By Yankuba Jallow
A trial magistrate in Kaur on Friday, 11th December acquitted and discharged Kebba Secka following the prosecution’s failure to establish a case against him.
Kebba Secka, a follower of Sering Ndigal, was charged with obstruction of a police officer while executing his lawful duty following his encounter with the police at his hometown, Kerr Mot Hali, in Upper Saloum, Central River Region. The journalist pleaded not guilty and the court called upon the prosecution to open their case. Three witnesses were called by the prosecution and when the prosecution closed their case on the 26th November 2020, Lawyer Sheriff Kumba Jobe, defence counsel, made a ‘no case to answer’ submission. Jobe contended that his client has no case to answer thus he urged the court to acquit and discharge him in respect of the charge.
Police prosecutor Sub-Inspector Manga contended that a case has been established against Secka which will require him to enter his defence.
The trial magistrate, Magistrate Sambou said section 166 of the Criminal Code empowers the court the power to look at the evidence adduced by the prosecution in relation to the charge against the accused person.
Section 166 of the Criminal Procedure Code makes provision for acquittal and discharge of accused person when there is no case to answer. It reads:
“If at the close of the evidence in support of the charge, it appears to the court that a case is not made out against the accused person sufficiently to require him or her to make a defence, the court shall, as to that particular charge, acquit him or her.”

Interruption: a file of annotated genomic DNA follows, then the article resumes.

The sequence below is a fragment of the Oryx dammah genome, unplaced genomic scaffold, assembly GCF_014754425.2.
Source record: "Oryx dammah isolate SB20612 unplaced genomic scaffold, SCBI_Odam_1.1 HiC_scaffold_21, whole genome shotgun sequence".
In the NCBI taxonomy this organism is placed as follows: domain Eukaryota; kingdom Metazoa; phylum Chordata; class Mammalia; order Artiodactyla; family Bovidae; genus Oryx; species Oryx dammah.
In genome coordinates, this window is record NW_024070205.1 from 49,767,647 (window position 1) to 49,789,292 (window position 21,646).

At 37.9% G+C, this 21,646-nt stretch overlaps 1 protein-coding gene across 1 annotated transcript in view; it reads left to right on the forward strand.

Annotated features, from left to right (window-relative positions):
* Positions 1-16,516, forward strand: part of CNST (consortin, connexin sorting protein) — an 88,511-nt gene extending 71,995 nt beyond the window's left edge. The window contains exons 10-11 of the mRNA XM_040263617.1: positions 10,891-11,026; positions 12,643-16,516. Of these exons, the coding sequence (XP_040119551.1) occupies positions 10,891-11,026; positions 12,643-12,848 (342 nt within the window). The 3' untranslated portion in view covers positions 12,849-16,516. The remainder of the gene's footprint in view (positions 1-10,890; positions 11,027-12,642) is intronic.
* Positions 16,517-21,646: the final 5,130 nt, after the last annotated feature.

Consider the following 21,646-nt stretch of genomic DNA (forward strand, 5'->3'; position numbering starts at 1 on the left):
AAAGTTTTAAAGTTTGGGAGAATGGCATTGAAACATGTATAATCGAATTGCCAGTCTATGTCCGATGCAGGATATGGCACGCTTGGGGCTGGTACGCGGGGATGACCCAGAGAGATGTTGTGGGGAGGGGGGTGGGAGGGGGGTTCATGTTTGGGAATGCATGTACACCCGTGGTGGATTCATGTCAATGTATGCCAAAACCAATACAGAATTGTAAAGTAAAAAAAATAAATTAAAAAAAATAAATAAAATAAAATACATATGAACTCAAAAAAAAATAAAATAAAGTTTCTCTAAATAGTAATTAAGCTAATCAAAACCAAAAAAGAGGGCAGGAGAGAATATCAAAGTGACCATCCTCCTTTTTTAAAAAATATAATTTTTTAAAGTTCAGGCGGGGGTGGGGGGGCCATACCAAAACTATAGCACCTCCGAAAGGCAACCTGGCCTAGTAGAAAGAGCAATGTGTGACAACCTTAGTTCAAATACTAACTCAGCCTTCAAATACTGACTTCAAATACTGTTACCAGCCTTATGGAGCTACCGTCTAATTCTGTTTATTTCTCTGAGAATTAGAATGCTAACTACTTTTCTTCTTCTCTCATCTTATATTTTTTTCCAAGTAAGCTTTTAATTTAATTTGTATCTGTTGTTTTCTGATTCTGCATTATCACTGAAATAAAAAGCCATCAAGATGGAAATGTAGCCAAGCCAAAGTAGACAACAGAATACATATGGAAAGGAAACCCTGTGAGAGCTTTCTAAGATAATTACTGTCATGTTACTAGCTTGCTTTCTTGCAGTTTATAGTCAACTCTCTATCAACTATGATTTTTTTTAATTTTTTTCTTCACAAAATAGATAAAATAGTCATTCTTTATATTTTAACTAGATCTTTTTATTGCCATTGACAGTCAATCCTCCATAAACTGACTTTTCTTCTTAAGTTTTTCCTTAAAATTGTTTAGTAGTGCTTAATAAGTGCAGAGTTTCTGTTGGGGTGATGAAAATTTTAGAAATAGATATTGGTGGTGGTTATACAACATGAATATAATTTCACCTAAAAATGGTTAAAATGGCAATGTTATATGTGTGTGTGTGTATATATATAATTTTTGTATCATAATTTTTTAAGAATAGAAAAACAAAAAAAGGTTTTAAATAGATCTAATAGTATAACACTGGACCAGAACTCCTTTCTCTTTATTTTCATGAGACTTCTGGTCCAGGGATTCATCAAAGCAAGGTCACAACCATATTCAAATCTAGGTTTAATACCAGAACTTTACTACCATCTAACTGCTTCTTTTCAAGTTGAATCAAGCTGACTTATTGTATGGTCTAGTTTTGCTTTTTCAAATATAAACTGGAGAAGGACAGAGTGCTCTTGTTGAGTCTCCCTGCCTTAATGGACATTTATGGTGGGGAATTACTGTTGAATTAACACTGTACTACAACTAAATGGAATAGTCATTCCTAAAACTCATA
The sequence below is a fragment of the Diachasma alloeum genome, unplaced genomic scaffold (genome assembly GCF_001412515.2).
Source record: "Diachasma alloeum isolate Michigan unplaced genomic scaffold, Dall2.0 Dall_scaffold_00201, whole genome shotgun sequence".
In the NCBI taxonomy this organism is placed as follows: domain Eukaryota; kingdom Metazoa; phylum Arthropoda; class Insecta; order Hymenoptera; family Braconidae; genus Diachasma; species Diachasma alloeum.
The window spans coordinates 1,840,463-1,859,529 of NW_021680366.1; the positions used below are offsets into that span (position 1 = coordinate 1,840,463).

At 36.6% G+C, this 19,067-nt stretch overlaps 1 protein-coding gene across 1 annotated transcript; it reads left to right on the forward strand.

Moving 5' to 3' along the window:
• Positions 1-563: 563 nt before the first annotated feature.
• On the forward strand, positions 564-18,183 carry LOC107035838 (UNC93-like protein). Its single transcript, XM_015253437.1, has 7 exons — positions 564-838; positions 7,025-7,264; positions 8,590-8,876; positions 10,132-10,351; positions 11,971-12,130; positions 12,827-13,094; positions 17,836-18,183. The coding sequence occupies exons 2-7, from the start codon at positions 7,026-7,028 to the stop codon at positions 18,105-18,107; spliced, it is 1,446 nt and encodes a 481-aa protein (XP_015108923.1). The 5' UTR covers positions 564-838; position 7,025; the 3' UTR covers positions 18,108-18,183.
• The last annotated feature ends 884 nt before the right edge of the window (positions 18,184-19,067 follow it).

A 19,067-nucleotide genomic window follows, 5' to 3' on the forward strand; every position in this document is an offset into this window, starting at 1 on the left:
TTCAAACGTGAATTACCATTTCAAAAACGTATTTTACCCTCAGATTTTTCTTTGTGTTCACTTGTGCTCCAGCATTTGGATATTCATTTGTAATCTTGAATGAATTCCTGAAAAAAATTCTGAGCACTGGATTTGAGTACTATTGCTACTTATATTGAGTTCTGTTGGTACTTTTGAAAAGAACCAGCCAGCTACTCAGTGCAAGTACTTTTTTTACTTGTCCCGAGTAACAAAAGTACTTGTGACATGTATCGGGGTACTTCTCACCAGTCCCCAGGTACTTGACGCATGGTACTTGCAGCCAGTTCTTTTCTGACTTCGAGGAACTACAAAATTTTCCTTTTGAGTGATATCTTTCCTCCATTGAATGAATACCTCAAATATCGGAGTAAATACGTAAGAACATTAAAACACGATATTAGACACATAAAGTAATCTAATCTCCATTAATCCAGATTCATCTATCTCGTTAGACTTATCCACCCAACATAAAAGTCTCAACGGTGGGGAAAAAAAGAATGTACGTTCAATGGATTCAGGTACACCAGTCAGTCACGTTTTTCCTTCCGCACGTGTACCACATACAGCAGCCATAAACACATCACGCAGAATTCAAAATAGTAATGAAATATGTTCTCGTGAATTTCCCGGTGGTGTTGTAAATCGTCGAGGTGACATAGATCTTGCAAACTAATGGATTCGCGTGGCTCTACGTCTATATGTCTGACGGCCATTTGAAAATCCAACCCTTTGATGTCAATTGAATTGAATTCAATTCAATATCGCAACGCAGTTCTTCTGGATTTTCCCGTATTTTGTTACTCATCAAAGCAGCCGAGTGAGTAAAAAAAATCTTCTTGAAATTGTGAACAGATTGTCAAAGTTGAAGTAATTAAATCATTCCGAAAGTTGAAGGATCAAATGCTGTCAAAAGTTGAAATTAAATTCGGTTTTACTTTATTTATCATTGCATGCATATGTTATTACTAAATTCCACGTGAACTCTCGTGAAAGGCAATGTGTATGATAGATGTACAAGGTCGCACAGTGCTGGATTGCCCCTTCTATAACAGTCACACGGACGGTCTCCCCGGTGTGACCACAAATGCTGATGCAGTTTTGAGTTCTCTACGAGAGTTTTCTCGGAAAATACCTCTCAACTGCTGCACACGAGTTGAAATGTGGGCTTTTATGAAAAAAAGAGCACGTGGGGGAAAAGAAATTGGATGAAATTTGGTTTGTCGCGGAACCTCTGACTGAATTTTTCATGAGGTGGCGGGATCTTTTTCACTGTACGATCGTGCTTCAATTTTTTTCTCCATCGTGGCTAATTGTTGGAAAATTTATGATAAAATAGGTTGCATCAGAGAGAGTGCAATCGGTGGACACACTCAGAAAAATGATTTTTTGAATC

The magistrate said in this respect the court would look into the evidence adduced by the prosecution – the actus reus and mens rea of the offence charge – meaning whether the prosecution has established that the accused person committed the offence with a guilty mind.
Magistrate Sambou held that if any of the two is missing or both is missing, the accused person cannot be called upon to open his or her defence, instead the court shall acquit and discharge the accused person.
The adjudicator said instead of proving the offence as charged, the prosecution witnesses were talking about the COVID-19 emergency regulations in their evidence.
“The prosecution did not prove the basic elements of the offence,” Magistrate Sambou ruled.
He said the prosecution has failed to make a prima facie case against Secka to warrant him to open his defence.
He invoked section 166 of the Criminal Procedure Code to acquit and discharge Kebba Secka for the offence he was charged with.
Readers would recall that Secka is one of the followers of Sering Ndigal’s teachings and practice. The Ndigal followers were persecuted by the former regime and until today, they are living in exile in Senegal. The Banjul High Court on the 12th October 2020 delivered a judgment in favour of the Ndigal followers that they are Gambians and have the right to return to The Gambia, occupy their land as well as take over their properties. The police were restrained by the court not to stop them from coming back to the Gambia and take over their properties. The police intervention unit however established a checkpoint there and it was the same place where he got the problem.